O’Rourke had six treatments of chemotherapy in all. “It was a horrendous, exhausting experience but I was very reassured that the chances of it crossing the placenta were minimal and Ross never missed a development milestone during the pregnancy,” she says.
Ross was born by elective Caesarean section in early February 2011, “I was so grateful that he was healthy and well. When Ross was born, the horror of the [cancer] experience dissolved. I feel Ross is a walking example of how the Irish medical community took care of us every step of the way,” she says. To express her gratitude, she brought her newborn baby into St Vincent’s hospital where staff came from all corners of the hospital to see him.
The biggest game changer has been the genetic test that has reduced the number of patients given chemotherapy for breast cancer by 50-70 per cent
O’Rourke finished her radiotherapy treatments in May 2011 and rather than have the party her friends had promised her, she had a “good old cry” on the back steps of the hospital. She wrote her book as a form of therapy but also went for counselling sessions at the ARC cancer support centre. “People said to me, ‘you are handling it really well’ but I needed a stranger to assess me and challenge me to say things that you can’t say to family.” Her six-monthly check-ups are now annual and she continues to take a daily dose of the hormonal drug Taxmoxifen.
So thankful was O’Rourke that she was well that she got involved with Cancer Trials Ireland and in the TG4 documentary, she highlights the importance of women having access to cancer trials in Ireland (not always the case) and how Covid-19 has disrupted both the diagnosis and treatment of cancer.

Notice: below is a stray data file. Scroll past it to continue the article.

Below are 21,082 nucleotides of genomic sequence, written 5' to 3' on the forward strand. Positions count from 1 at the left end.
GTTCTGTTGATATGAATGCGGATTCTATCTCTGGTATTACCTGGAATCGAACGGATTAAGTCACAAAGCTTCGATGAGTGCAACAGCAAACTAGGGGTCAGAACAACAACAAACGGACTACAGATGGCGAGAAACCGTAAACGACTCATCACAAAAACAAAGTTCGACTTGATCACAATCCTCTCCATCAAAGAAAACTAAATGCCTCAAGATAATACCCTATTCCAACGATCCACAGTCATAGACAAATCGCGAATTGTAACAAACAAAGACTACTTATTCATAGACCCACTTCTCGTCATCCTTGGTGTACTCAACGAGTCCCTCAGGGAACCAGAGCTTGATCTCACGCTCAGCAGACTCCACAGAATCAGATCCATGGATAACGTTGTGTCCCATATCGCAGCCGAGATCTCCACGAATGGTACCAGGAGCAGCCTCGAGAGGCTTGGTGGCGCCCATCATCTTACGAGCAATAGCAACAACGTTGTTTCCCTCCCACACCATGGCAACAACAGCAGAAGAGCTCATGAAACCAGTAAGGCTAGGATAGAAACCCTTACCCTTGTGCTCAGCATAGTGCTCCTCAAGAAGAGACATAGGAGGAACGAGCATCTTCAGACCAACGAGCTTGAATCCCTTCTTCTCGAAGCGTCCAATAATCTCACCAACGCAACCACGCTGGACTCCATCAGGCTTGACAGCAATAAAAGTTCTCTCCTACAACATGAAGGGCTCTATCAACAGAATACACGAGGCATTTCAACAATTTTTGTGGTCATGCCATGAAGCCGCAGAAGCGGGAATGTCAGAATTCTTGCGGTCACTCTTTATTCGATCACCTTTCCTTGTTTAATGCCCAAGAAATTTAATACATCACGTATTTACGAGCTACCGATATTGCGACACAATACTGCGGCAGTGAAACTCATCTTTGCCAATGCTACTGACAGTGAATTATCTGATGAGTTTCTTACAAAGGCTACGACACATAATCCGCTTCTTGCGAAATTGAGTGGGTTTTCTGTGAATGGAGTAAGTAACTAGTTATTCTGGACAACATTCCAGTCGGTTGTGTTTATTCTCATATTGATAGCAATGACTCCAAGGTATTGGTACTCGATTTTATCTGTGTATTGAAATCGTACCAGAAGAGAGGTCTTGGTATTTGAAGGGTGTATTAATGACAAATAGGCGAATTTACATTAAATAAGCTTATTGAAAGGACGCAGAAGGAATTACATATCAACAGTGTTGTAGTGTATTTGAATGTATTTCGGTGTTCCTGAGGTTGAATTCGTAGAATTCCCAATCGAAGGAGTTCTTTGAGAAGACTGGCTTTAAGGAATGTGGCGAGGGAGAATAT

“I also talk about the need for protected hours so that hospital staff have time to dedicate to their clinical trials work which is not the case for many at the moment,” says O’Rourke.
Part of the impetus for doing the documentary was to find out how cancer treatment has improved in the last 10 years. The biggest game changer has been the OncoType DX genetic test, which has reduced the number of patients given chemotherapy for breast cancer by 50-70 per cent.
Cervical cancer screening is another strand in the documentary. O’Rourke interviews women with cervical cancer (including some whose smear tests were misread) and Dr Noirin Russell, the new clinical director of Cervical Check, all of whom say cervical cancer screening and the HPV vaccination of teenagers are the best way to reduce cervical cancer. “Australia is set to become the first country in the world to eradicate cervical cancer with screening and HPV vaccination. That’s what I want to see here,” says Dr Russell.
And, of course, there are poignant patient stories too including an interview with Dr Sarah Fitzgibbon, a GP in Cork who writes a blog (Adventures of a Sick Doctor) about her experience of living with Stage 4 bowel cancer since 2014.
So, how does O’Rourke feel now, looking back at her own cancer experience?
“I realise that I could never have coped with breast cancer and pregnancy without the love and support from all my family. And I find that comforting now. Most days, I’m just getting on with my life. I love my family, friends and my husband, John. I’m lucky in that I’ve a busy life raising my boys and interesting work, so doing this documentary is just giving something back.”